Aerobic Exercise, Psychological Support May Lead to Small Improvements in Fatigue, Small Study Says

Aerobic Exercise, Psychological Support May Lead to Small Improvements in Fatigue, Small Study Says

An interventional program composed of physical activity and psychological support may help improve fatigue levels in myasthenia gravis patients, a small pilot trial found. The results, however, were not sustained over time, and a bigger study is needed, researchers said.

The study titled “A Physical and Psychological Approach to Managing Fatigue in Myasthenia Gravis: A Pilot Study” was published in the Journal of Neuromuscular Diseases.

Fatigue is not only highly common in myasthenia gravis patients — estimates say that more than 80 percent of patients are affected — but also it is a significant factor contributing to poor quality of life, impacting the ability to perform activities of daily living, work, and social life.

Unlike other disease symptoms such as muscle weakness, fatigue due to myasthenia gravis is not helped by drug therapies.

In this pilot study, a team of researchers investigated whether physical therapy and psychology interventions could help patients better manage fatigue.

They recruited nine myasthenia gravis patients with stable disease (mean duration of disease was 11.6 years) and who were disabled by symptoms of fatigue to enroll in a 10-week program that incorporated both physical and psychological interventions.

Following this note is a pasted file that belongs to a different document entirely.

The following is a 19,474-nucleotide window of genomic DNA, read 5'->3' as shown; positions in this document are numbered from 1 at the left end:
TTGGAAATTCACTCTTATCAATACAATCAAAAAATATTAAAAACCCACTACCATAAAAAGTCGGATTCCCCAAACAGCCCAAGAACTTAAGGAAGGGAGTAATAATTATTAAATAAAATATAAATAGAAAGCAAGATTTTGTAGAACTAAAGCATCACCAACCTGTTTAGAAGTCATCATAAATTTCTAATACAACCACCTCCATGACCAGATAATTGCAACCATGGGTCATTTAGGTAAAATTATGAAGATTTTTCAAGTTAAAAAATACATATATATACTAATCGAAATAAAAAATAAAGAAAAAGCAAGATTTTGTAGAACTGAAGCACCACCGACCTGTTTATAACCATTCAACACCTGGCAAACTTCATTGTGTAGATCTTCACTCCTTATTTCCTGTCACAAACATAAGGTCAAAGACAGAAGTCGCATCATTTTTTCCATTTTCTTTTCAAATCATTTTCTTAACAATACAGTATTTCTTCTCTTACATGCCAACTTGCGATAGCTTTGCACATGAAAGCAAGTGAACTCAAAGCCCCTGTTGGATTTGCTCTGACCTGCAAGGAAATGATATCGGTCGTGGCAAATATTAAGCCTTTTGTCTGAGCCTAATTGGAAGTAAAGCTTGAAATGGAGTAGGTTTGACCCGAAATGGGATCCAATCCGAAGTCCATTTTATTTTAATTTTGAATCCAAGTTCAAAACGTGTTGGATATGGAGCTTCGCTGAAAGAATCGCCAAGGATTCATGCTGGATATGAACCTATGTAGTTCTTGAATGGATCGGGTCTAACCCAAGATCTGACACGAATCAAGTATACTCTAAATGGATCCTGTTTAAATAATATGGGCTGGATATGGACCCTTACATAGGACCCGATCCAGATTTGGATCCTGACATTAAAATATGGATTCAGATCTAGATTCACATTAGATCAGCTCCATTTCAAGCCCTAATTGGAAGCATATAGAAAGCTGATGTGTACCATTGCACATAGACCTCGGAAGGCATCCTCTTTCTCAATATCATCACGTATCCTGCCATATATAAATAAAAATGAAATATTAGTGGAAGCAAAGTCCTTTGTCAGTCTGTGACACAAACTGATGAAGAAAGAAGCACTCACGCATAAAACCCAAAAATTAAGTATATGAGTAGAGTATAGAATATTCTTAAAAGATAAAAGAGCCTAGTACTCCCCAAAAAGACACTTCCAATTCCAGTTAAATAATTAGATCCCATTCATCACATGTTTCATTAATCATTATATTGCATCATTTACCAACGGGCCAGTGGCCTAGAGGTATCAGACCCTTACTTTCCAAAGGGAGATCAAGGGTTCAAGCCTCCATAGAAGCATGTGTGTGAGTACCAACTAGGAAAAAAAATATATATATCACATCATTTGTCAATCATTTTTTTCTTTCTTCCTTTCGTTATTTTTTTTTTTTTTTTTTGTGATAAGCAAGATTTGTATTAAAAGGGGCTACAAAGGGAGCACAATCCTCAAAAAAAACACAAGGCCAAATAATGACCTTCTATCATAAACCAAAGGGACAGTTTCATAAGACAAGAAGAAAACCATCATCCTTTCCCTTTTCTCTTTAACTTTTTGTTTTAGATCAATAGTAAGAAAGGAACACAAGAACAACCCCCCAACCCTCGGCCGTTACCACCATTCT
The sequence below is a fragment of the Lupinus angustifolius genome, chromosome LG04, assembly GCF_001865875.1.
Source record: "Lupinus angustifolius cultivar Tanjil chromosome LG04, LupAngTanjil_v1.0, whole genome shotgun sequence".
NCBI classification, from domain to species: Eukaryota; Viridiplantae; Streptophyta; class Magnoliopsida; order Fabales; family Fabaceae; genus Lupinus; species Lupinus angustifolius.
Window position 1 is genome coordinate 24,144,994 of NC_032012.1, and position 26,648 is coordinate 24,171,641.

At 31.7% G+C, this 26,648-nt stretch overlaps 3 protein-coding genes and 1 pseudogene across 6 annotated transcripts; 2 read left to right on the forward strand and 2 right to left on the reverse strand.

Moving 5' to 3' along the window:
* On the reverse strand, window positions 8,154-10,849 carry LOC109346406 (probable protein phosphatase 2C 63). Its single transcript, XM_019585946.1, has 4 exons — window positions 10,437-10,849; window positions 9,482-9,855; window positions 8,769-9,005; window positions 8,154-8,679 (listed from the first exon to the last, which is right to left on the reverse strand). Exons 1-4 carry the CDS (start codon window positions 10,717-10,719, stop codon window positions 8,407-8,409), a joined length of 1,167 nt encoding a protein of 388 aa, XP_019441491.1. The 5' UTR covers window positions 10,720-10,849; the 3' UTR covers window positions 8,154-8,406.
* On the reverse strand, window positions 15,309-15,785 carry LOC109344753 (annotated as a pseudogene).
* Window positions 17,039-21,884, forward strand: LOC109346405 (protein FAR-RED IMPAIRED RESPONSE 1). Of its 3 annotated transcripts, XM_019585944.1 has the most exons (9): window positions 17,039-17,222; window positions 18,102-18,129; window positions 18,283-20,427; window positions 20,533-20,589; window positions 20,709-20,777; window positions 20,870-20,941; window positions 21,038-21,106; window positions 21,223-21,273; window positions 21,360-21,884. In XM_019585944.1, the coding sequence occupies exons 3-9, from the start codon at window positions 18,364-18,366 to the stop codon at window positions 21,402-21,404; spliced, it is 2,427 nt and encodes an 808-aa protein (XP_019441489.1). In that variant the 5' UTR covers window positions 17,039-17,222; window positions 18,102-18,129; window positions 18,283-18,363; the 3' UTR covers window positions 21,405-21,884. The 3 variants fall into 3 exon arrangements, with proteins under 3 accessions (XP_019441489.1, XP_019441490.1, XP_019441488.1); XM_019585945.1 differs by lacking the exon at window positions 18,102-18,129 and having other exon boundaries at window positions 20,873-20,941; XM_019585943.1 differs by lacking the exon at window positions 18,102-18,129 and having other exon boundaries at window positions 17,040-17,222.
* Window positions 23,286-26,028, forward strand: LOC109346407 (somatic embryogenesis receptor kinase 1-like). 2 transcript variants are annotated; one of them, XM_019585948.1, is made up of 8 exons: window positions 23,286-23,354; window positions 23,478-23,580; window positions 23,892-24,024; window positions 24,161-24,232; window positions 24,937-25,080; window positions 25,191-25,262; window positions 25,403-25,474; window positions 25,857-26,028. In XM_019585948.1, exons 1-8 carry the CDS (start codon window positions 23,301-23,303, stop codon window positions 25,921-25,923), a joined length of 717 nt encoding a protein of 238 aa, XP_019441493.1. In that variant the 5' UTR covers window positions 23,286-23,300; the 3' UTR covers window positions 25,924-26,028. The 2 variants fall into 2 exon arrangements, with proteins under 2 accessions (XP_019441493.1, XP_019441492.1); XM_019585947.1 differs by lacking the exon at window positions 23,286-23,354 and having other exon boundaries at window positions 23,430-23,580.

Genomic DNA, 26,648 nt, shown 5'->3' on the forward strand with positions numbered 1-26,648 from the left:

Before engaging in the activities, patients were evaluated according to the myasthenia gravis composite score and replied to a series of questionnaires to evaluate their fatigue levels. These included the fatigue severity scale (FSS), the modified fatigue impact scale (MFIS), and the visual analog fatigue scale (VAFS), as well as other surveys for assessing the disease’s impact on daily living.

Researchers quantified participants’ fatigue at the start of the program, at its end, and three months later.

The program was administered by a myasthenia nurse, a neuromuscular physiotherapist, and a neuropsychologist. It was designed to introduce “safe and effective physical activity for patients, encouraging them to integrate appropriate levels of exercise into their lives depending upon their individual fitness levels and motivational experience,” researchers wrote.

Additionally, the program included a space for patients to discuss in group meetings the emotions they commonly experience due to fatigue and other negative symptoms such as pain, sleep deprivation, anger, and frustration. The discussions aimed to encourage and help them to manage symptoms.

“The program integrated the characteristics of the shared decision making paradigm, where the patient is the ‘source of control’ and the program was patient-centered,” researchers wrote.

The physical part of the program included simple aerobic exercises targeting patients’ resistance and flexibility with the aim of improving their well-being, energy levels, and fatigue.

A physiotherapist worked on breathing and relaxation methods to help patients develop strategies for sleep and rest.

Patients were encouraged to develop their own personalized activity program that would best meet their needs.